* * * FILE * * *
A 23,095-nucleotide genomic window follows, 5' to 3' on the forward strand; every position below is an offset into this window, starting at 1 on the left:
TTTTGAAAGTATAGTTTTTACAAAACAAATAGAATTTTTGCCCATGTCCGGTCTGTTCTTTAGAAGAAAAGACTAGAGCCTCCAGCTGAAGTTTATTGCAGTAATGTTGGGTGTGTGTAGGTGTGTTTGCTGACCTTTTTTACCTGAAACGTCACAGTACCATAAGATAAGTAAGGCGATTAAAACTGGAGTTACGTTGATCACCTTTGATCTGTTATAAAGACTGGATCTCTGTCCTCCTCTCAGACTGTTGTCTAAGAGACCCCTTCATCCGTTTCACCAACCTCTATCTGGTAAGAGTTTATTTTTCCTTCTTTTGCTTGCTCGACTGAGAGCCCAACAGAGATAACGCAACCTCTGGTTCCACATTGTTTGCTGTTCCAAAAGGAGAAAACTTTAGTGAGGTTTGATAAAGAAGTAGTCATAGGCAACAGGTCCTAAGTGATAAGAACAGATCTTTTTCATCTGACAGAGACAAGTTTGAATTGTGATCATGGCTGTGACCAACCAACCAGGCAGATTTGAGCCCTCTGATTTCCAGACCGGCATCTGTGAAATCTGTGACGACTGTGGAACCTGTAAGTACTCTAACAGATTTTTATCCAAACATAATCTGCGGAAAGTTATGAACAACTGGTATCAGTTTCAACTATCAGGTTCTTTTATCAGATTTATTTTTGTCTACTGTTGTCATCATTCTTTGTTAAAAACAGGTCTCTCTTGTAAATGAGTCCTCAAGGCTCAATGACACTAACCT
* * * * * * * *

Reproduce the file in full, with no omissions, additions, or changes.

A 23,095-nucleotide genomic window follows, 5' to 3' on the forward strand; every position below is an offset into this window, starting at 1 on the left:
TTTTGAAAGTATAGTTTTTACAAAACAAATAGAATTTTTGCCCATGTCCGGTCTGTTCTTTAGAAGAAAAGACTAGAGCCTCCAGCTGAAGTTTATTGCAGTAATGTTGGGTGTGTGTAGGTGTGTTTGCTGACCTTTTTTACCTGAAACGTCACAGTACCATAAGATAAGTAAGGCGATTAAAACTGGAGTTACGTTGATCACCTTTGATCTGTTATAAAGACTGGATCTCTGTCCTCCTCTCAGACTGTTGTCTAAGAGACCCCTTCATCCGTTTCACCAACCTCTATCTGGTAAGAGTTTATTTTTCCTTCTTTTGCTTGCTCGACTGAGAGCCCAACAGAGATAACGCAACCTCTGGTTCCACATTGTTTGCTGTTCCAAAAGGAGAAAACTTTAGTGAGGTTTGATAAAGAAGTAGTCATAGGCAACAGGTCCTAAGTGATAAGAACAGATCTTTTTCATCTGACAGAGACAAGTTTGAATTGTGATCATGGCTGTGACCAACCAACCAGGCAGATTTGAGCCCTCTGATTTCCAGACCGGCATCTGTGAAATCTGTGACGACTGTGGAACCTGTAAGTACTCTAACAGATTTTTATCCAAACATAATCTGCGGAAAGTTATGAACAACTGGTATCAGTTTCAACTATCAGGTTCTTTTATCAGATTTATTTTTGTCTACTGTTGTCATCATTCTTTGTTAAAAACAGGTCTCTCTTGTAAATGAGTCCTCAAGGCTCAATGACACTAACCT